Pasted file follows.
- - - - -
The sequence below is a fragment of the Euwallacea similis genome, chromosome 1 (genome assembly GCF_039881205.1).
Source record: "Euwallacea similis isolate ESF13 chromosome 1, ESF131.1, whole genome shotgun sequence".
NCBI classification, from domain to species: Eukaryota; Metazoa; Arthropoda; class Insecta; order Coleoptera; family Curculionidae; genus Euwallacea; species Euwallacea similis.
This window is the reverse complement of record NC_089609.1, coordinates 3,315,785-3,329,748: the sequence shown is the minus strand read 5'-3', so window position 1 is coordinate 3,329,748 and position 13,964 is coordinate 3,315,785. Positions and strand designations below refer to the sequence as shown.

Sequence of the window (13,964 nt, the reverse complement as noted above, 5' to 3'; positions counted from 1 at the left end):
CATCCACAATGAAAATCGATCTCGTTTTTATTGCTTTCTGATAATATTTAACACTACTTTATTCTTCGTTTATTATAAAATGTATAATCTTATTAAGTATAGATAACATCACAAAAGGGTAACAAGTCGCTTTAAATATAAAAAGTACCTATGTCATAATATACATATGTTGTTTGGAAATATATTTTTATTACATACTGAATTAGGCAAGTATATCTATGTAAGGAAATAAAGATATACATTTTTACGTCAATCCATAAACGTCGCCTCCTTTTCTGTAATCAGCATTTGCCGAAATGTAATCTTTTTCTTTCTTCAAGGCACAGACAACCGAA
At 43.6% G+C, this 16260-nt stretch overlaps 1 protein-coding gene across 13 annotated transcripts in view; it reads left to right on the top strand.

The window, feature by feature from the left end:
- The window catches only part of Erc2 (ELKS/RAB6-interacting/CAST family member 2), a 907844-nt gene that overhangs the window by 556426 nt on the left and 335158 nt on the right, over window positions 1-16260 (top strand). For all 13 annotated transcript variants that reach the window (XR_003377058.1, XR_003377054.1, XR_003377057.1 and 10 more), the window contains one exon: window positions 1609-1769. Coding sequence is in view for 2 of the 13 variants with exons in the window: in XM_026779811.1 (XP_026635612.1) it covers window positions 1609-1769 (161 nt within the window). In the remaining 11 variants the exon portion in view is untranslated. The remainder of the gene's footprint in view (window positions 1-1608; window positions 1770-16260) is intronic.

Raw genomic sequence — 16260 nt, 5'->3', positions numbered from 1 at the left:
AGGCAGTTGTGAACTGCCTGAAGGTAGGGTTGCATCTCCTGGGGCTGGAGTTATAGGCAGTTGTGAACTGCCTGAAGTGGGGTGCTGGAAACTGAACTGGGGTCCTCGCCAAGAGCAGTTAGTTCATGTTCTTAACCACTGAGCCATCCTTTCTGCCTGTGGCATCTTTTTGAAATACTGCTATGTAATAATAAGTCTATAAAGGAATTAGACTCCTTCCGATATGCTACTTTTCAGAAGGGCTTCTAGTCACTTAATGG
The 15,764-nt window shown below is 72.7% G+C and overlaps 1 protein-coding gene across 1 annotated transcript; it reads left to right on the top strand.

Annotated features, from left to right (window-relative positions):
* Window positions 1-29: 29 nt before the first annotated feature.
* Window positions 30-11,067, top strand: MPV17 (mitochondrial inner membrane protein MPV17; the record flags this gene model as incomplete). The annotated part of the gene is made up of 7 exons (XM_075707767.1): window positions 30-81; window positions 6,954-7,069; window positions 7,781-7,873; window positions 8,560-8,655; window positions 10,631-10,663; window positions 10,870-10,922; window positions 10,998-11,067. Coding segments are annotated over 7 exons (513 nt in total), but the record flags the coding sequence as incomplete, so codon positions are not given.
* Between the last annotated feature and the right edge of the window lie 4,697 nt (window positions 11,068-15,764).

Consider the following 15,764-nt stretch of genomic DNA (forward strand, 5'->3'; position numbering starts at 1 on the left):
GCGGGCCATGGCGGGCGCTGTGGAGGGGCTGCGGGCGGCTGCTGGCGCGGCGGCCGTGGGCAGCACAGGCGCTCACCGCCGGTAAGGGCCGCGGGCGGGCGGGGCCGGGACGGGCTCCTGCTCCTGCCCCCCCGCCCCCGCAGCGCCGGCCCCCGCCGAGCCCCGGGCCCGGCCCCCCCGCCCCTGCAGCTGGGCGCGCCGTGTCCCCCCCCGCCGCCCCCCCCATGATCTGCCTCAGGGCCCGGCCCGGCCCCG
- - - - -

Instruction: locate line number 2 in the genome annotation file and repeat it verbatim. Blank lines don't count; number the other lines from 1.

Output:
Source record: "Euwallacea similis isolate ESF13 chromosome 1, ESF131.1, whole genome shotgun sequence".